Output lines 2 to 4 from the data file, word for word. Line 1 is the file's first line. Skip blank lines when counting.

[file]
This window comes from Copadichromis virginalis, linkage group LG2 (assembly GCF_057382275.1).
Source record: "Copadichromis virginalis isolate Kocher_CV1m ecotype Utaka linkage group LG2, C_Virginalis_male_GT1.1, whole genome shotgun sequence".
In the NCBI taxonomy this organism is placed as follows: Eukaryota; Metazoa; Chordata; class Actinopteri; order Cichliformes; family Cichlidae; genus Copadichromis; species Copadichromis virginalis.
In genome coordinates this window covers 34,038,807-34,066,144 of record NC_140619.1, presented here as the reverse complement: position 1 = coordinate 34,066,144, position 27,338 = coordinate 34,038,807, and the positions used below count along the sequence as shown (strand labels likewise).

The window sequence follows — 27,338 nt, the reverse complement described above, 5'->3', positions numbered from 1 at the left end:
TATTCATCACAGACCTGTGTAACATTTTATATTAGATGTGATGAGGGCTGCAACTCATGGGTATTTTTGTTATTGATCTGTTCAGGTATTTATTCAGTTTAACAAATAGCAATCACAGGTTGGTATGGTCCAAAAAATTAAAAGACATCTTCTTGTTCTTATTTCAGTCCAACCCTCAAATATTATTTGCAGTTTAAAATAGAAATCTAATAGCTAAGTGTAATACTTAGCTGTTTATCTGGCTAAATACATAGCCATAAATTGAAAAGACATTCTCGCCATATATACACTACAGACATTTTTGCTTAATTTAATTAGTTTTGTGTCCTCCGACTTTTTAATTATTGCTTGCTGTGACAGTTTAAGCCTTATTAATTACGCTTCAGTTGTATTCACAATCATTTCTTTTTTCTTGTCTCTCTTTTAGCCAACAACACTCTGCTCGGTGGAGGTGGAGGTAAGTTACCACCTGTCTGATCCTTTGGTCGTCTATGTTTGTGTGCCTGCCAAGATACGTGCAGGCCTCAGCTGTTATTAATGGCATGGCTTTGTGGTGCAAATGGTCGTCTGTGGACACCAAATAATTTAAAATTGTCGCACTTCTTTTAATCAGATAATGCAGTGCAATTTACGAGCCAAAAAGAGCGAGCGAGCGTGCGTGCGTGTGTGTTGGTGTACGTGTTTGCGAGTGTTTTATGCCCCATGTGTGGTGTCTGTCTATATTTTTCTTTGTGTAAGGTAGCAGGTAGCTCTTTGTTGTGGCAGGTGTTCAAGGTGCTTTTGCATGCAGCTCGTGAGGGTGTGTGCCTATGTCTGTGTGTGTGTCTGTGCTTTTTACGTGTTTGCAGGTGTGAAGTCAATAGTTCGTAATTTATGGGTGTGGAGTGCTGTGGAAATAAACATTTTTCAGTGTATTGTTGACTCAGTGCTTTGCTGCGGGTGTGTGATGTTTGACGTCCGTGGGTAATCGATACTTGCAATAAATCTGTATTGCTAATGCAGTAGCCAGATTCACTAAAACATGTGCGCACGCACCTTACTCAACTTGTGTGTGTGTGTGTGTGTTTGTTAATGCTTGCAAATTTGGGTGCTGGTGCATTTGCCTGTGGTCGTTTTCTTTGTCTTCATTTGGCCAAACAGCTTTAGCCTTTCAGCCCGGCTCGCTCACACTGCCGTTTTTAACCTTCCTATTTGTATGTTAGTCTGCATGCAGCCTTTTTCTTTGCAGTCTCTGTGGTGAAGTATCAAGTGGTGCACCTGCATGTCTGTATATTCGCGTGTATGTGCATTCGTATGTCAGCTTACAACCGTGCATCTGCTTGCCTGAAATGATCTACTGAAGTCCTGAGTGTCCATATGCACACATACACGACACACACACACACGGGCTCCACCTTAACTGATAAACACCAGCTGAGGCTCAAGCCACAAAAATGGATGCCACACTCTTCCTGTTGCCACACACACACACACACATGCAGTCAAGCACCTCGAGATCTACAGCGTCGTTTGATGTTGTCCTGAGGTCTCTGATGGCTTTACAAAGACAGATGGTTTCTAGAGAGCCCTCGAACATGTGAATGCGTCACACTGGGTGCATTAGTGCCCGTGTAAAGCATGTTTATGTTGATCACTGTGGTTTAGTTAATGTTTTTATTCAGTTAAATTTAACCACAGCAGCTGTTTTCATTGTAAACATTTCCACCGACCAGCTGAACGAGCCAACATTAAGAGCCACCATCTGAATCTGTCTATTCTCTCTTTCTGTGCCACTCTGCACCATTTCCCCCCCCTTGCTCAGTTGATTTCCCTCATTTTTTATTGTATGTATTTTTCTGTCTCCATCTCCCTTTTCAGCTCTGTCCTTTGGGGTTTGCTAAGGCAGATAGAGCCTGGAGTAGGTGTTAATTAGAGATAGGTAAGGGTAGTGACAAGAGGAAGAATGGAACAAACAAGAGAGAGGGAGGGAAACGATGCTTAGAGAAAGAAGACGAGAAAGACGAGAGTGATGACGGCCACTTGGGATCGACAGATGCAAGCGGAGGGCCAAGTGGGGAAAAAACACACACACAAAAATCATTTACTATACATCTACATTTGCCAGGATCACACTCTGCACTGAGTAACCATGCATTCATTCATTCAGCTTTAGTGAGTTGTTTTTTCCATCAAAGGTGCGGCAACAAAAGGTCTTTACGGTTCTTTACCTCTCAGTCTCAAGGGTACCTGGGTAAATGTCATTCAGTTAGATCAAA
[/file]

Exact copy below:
Source record: "Copadichromis virginalis isolate Kocher_CV1m ecotype Utaka linkage group LG2, C_Virginalis_male_GT1.1, whole genome shotgun sequence".
In the NCBI taxonomy this organism is placed as follows: Eukaryota; Metazoa; Chordata; class Actinopteri; order Cichliformes; family Cichlidae; genus Copadichromis; species Copadichromis virginalis.
In genome coordinates this window covers 34,038,807-34,066,144 of record NC_140619.1, presented here as the reverse complement: position 1 = coordinate 34,066,144, position 27,338 = coordinate 34,038,807, and the positions used below count along the sequence as shown (strand labels likewise).